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Role of FliF and FliI of Listeria monocytogenes in Flagellar Assembly and Pathogenicity

Bigot, Armelle, Pagniez, Hélène, Botton, Eléonore, Fréhel, Claude, Dubail, Iharilalao, Jacquet, Christine, Charbit, Alain, Raynaud, Catherine
Infection and immunity 2005 v.73 no.9 pp. 5530-5539
Listeria monocytogenes, adenosinetriphosphatase, adhesion, animal models, bacterial motility, epithelial cells, flagellin, flagellum, genes, human cell lines, humans, macrophages, mutants, mutation, pathogens, secretion, virulence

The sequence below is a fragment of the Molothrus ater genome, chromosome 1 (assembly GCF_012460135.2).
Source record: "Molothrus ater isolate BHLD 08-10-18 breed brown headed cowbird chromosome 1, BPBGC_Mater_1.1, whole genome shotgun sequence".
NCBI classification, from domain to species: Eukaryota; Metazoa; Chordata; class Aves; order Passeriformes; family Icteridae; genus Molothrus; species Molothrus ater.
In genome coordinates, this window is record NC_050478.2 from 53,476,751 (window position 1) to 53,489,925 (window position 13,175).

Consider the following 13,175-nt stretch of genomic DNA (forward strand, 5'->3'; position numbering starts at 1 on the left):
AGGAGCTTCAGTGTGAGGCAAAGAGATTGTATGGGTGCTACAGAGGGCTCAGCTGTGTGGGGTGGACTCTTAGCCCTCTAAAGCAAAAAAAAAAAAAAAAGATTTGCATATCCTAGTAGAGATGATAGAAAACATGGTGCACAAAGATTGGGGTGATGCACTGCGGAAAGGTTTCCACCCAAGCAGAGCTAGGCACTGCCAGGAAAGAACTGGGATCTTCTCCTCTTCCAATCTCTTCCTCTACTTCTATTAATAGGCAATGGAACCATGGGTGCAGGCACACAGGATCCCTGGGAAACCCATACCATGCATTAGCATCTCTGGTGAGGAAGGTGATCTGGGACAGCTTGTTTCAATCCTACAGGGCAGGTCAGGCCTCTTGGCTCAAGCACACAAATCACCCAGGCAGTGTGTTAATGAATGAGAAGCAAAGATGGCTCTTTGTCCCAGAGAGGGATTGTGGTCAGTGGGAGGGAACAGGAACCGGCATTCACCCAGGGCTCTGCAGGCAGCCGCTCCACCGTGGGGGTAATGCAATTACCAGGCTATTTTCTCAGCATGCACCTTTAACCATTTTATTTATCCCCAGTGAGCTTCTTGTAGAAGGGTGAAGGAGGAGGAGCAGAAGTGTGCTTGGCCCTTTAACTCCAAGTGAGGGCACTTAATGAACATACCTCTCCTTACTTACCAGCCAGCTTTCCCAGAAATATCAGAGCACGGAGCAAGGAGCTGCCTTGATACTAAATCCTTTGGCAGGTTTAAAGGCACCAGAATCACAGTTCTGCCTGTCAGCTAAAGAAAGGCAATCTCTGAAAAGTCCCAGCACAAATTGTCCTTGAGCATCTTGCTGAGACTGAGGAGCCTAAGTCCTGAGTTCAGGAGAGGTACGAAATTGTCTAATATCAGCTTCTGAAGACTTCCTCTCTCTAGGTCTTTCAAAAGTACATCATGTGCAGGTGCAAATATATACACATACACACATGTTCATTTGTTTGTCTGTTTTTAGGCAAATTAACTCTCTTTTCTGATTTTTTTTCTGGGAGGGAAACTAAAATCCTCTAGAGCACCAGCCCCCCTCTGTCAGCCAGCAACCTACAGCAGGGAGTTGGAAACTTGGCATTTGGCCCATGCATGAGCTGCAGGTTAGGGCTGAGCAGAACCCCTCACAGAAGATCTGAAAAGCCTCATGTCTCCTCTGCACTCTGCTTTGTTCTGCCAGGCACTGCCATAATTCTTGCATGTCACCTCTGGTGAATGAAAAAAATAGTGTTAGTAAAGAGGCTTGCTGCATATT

Flagellar structures have been shown to participate in virulence in a variety of intestinal pathogens. Here, we have identified two potential flagellar genes of Listeria monocytogenes: lmo0713, encoding a protein similar to the flagellar basal body component FliF, and lmo0716, encoding a protein similar to FliI, the cognate ATPase energizing the flagellar export apparatus. Expression of fliF and fliI appears to be downregulated at 37°C, like that of flaA, encoding flagellin. By constructing two chromosomal deletion mutants, we show that inactivation of either fliF or fliI (i) abolishes bacterial motility and flagella production, (ii) impairs adhesion and entry into nonphagocytic epithelial cells, and (iii) also reduces uptake by bone marrow-derived macrophages. However, the [Delta]fliF and [Delta]fliI mutations have only a minor impact on bacterial virulence in the mouse model, indicating that the flagellar secretion apparatus itself is not essential for survival in this animal model. Finally, among 100 human clinical isolates of L. monocytogenes tested, we found 20 strains still motile at 37°C. Notably, all these strains adhered less efficiently than strain EGD-e to Caco-2 cells at 37°C but showed no defect of intracellular multiplication. These data suggest that expression of the flagella at 37°C might hinder optimal adhesion to epithelial cells but has no impact on intracytosolic survival of L. monocytogenes.